BACKGROUND OF THE INVENTION
This invention relates to fluid-gauging systems and methods.
Aircraft fuel tanks commonly have a number of probes arranged to measure the height of fuel at various locations within the tank. With knowledge of the shape of the tank, this information can be used to determine the volume of fuel and hence its mass. The probes may be of various different kinds but are most commonly of a capacitive type having two concentric tubes separated by an annular gap that is filled by fuel to the same height as outside the probe so that the capacitance of the probe varies according to the fuel height. Alternatively, the probes may be of the ultrasonic kind. These function by measuring the time between transmission and reception of an acoustic pulse transmitted through the fuel from the bottom of the probe up to the fuel surface where it is reflected back to the bottom of the probe. The accuracy with which fuel quantity can be measured in an aircraft has a significant effect on flight economics. Where fuel quantity can be measured only with low accuracy, a large margin of error must be employed leading to a greater mass of fuel being carried and a corresponding increase in fuel consumption and reduction in payload.
Aircraft fuel tanks usually have an inlet and an outlet through which fuel is supplied to and from the tank. These are used during refuelling on the ground to supply fuel to and between the tanks. The inlet and outlet are also used during flight when it is necessary to redistribute fuel between tanks, so as to alter weight distribution. In this case, fuel is pumped out of one tank through its outlet and into another tank through its inlet. Fuel may also be circulated between tanks in an aircraft in order to stir the fuel and reduce temperature stratification within the tanks. The inlet and outlet of a tank are usually on its floor. When fuel is pumped rapidly into a tank it will cause the surface of the fuel directly above the inlet to elevate. Similarly, when fuel flows rapidly out of an outlet, the fuel surface directly above the outlet will be depressed. Where all the probes in a tank are located away from the inlet and outlet, they will not detect these localized elevations or depressions. Hence, when fuel flows into the tank, the outputs from the probes will underestimate the true fuel quantity. When fuel flows out of the tank, the outputs of the probes will overestimate the true fuel quantity. Conversely, a system having a probe located close to the inlet may lead to an overestimation of fuel quantity when fuel flows into the tank because the probe will measure the localised elevated height. Similarly, if the system has a probe located close to the outlet, this may lead to an underestimation of quantity when fuel flows out of the tank.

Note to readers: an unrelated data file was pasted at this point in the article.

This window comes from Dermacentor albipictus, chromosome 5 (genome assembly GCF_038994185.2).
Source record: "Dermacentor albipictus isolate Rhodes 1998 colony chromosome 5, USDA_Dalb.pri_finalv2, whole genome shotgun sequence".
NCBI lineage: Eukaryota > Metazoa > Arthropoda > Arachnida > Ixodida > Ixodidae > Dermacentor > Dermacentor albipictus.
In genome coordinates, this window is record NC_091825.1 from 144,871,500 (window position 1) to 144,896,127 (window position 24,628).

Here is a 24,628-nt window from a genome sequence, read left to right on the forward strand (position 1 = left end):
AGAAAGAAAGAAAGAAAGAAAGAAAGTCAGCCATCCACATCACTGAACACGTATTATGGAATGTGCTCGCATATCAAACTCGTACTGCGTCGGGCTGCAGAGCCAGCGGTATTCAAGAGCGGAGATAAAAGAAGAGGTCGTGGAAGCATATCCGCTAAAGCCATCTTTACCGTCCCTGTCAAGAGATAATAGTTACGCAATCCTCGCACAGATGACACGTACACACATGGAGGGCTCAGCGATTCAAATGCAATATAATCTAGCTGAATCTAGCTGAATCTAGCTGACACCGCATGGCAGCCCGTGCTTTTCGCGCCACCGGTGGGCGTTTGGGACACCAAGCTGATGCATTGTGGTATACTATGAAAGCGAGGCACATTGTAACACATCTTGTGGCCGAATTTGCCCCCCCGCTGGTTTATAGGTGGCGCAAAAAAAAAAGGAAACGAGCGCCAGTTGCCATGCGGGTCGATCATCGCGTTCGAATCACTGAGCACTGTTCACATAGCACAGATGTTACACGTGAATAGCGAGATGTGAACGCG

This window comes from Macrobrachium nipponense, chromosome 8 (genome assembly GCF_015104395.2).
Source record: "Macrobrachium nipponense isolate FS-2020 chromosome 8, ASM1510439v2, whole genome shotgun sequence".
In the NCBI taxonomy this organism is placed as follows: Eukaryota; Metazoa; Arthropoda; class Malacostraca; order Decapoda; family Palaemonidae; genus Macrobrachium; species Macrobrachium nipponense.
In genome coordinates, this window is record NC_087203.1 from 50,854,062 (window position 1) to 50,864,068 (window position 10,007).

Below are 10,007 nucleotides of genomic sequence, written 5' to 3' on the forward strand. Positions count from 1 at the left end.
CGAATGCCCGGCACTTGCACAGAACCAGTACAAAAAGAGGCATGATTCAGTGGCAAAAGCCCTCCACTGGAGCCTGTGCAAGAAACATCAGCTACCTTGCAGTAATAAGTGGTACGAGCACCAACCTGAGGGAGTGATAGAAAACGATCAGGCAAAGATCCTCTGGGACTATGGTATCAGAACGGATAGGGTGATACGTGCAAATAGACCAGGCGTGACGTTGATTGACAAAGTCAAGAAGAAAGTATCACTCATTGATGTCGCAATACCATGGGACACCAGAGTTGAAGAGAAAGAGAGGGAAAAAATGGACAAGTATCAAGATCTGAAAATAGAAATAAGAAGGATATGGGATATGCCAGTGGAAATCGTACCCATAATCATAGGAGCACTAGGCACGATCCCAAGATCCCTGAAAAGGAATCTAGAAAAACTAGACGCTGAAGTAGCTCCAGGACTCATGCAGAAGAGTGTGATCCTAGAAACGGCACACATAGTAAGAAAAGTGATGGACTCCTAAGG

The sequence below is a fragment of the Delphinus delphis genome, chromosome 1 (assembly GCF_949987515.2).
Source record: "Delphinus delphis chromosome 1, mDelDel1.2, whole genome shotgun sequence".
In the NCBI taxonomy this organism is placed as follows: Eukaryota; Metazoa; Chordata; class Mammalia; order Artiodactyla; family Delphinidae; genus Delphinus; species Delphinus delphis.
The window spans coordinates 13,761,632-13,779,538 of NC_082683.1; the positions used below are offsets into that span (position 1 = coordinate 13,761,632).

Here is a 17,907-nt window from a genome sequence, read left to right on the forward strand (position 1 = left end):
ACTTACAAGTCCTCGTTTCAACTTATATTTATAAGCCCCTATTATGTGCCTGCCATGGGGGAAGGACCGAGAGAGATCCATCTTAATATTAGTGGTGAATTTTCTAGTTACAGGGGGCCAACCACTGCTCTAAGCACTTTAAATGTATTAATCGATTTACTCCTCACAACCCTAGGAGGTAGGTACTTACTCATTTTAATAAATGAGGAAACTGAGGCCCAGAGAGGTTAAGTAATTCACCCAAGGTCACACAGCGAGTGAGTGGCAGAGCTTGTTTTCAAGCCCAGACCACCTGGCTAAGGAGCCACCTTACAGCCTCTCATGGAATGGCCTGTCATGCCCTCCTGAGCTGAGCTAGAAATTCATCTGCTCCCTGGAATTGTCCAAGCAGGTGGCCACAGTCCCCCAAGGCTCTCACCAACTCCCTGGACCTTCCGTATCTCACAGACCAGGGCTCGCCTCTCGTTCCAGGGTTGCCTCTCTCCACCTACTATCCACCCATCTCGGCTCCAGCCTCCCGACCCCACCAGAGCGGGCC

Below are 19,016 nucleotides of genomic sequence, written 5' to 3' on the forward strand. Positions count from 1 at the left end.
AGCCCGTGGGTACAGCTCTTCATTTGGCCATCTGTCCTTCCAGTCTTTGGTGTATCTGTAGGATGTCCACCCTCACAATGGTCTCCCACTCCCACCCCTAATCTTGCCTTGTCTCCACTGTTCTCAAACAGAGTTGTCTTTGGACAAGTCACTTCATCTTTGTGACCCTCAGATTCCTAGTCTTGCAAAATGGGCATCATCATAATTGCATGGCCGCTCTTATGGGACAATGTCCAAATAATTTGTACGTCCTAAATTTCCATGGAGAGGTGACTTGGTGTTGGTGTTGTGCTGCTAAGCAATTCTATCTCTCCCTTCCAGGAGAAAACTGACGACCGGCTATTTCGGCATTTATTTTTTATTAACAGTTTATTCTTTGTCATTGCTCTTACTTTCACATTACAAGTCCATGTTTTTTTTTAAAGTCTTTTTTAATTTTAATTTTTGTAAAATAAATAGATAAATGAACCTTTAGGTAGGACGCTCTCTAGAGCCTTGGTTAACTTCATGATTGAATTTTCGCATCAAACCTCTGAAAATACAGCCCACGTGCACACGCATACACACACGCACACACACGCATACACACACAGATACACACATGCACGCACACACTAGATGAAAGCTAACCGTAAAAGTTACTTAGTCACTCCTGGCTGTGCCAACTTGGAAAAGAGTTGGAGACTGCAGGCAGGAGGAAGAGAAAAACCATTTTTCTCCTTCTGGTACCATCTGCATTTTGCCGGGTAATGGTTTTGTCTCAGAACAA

- BRIEF SUMMARY OF THE INVENTION
There are other fluid-gauging applications where similar inaccuracies may arise.
It is an object of the present invention to provide an alternative fluid-gauging system and method.
According to one aspect of the present invention there is provided a fluid-gauging system for measuring the quantity of fluid in a tank of the kind having an inlet and or alternatively an outlet, the system including at least one fluid-gauging probe located in the tank to measure the height of fluid at a location, and means for providing an indication of the quantity of fluid flowing into or out of the tank through the inlet or outlet, the system including processor means for providing an indication of fluid quantity using the outputs of the probe and the fluid flow indicating means such as to compensate for localized elevation or depression of the fluid surface in the region of the inlet or outlet.